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TrekToday - The Truth About Klingon Foreheads

The Truth About Klingon Foreheads

By Michelle
December 17, 2004 - 7:46 PM

See Also: 'Affliction' Episode Guide

After many years of speculation, the truth about what happened to Klingons foreheads between the era of Kirk and that of Picard will finally be explained as Star Trek: Enterprise faces an "Aflliction" in the fourth season's fifteenth episode.

A production report at StarTrek.com discusses the real reason that the appearance of the Klingons changed from Star Trek to the motion pictures and The Next Generation: improvements in prosthetics and a bigger budget made it possible to create the elaborate headpieces. But on the series, Klingons both before and after Kirk's time were shown to have impressive forehead ridges, and in Deep Space Nine's "Trials and Tribbleations", incredulity was expressed that the Klingons on Space Station K-7 could be the same species as Worf.

The production report does not reveal exactly how the transformation occurs, but it gives hints. During "Affliction", we learn, Enterprise visits Earth to witness the launch of the NX-02, but after a visit to the Chinese restaurant in San Francisco that he missed on the last trip back, Phlox is kidnapped by Rigelians and taken to help the Klingons with a terrible crisis. The subsequent episode, "Divergence", will conclude this storyline.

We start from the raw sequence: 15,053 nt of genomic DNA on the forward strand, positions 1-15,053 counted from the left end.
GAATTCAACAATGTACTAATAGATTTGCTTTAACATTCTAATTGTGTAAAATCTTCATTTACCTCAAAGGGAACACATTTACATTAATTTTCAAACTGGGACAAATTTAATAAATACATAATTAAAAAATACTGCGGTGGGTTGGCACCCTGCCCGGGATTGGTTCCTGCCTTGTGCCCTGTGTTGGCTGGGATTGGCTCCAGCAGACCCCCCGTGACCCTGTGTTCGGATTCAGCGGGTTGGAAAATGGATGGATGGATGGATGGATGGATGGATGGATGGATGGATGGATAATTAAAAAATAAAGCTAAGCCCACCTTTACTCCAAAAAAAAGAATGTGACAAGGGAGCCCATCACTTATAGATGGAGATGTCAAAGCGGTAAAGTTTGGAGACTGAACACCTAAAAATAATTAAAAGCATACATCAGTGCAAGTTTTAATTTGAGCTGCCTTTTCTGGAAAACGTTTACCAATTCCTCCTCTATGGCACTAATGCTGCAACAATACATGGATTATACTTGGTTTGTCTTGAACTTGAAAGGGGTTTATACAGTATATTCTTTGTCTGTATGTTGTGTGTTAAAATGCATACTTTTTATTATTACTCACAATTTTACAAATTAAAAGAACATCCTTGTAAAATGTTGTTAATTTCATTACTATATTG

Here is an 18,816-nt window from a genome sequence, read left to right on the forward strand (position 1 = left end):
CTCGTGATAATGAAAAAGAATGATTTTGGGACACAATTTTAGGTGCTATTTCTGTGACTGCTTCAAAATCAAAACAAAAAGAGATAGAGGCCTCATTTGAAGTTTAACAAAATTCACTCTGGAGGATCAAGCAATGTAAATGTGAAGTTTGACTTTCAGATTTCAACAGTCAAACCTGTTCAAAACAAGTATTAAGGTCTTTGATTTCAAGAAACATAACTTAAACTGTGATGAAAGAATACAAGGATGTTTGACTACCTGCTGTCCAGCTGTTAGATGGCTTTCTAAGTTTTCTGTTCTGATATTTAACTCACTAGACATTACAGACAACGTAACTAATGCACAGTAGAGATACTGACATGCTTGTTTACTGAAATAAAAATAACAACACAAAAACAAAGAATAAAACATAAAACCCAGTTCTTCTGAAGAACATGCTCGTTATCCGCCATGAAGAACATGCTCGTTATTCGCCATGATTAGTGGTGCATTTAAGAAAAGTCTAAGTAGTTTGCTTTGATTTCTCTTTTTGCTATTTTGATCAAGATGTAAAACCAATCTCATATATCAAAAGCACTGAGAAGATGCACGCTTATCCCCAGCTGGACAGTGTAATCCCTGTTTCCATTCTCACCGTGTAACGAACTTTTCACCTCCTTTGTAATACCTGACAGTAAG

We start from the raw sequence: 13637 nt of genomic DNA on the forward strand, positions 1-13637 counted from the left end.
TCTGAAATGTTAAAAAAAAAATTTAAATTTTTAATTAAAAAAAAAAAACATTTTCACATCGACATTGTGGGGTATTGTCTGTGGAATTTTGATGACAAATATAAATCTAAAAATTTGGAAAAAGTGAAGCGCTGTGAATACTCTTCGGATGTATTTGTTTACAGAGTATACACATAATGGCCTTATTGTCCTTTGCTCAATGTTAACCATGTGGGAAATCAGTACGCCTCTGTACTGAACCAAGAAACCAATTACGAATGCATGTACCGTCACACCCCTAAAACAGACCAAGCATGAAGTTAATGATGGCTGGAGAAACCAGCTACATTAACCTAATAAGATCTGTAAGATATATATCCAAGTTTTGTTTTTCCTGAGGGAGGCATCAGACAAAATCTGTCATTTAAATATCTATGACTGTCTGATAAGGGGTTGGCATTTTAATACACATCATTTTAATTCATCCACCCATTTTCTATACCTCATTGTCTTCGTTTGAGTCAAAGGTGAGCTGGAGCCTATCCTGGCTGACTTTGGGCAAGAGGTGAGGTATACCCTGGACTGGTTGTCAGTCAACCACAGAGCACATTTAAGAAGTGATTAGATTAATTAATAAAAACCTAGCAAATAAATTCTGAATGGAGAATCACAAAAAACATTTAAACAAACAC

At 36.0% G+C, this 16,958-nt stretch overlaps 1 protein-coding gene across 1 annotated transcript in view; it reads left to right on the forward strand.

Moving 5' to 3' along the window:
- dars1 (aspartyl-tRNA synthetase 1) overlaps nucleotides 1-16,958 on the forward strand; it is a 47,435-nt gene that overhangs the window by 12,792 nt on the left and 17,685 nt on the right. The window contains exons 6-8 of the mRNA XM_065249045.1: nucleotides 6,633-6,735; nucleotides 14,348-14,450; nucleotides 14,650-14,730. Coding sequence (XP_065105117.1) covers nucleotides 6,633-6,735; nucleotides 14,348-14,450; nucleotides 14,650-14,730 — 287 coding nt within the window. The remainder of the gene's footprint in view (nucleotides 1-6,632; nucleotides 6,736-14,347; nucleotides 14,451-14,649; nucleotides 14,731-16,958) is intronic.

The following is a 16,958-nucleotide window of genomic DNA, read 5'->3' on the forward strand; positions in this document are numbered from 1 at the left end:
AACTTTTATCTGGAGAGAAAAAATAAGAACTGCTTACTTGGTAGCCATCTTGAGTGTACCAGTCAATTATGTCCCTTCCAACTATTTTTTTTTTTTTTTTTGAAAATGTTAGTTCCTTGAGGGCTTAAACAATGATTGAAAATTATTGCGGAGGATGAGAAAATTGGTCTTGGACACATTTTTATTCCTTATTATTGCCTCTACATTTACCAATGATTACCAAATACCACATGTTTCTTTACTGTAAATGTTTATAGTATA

The official site posted the following brief synopsis:

While Enterprise visits Earth for the launch of Columbia, Phlox is kidnapped and forced to help the Klingons deal with a grave threat toward their species.
"Affliction" was written and directed by two Michaels. Michael Grossman, who helmed "Hatchery" and "The Forge", was behind the camera, while the teleplay was written by staffer Michael Sussman - his fifth of the season - from a story by executive producer Manny Coto.

The guest cast list for the episode is as follows:

If several of these names are familiar, it's because they've played Klingons before. Schuck played the Klingon Ambassador in Star Trek IV: The Voyage Home who called Kirk a renegade and terrorist; Worden was one of four actors who played Worf's son Alexander as the character grew up on The Next Generation and Deep Space Nine. Maris returns to play Archer's sometime love interest Hernandez, captain of Columbia, while MacFarlane, Pierpoint and Greenquist have each made previous appearances. Stunt doubles were utilized for the Rigelian attack on Phlox and Sato.

Many of Enterprise's sets doubled for Columbia's, while a Klingon laboratory with animal cages was built for the episode, which shot from December 3rd through 13th. Production has begun on "Divergence", which concludes the two-parter, but it will not be completed until after the winter break.

For the original production report and latest scheduling updates, visit this page on the official Star Trek site.

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Find more episode info in the Episode Guide.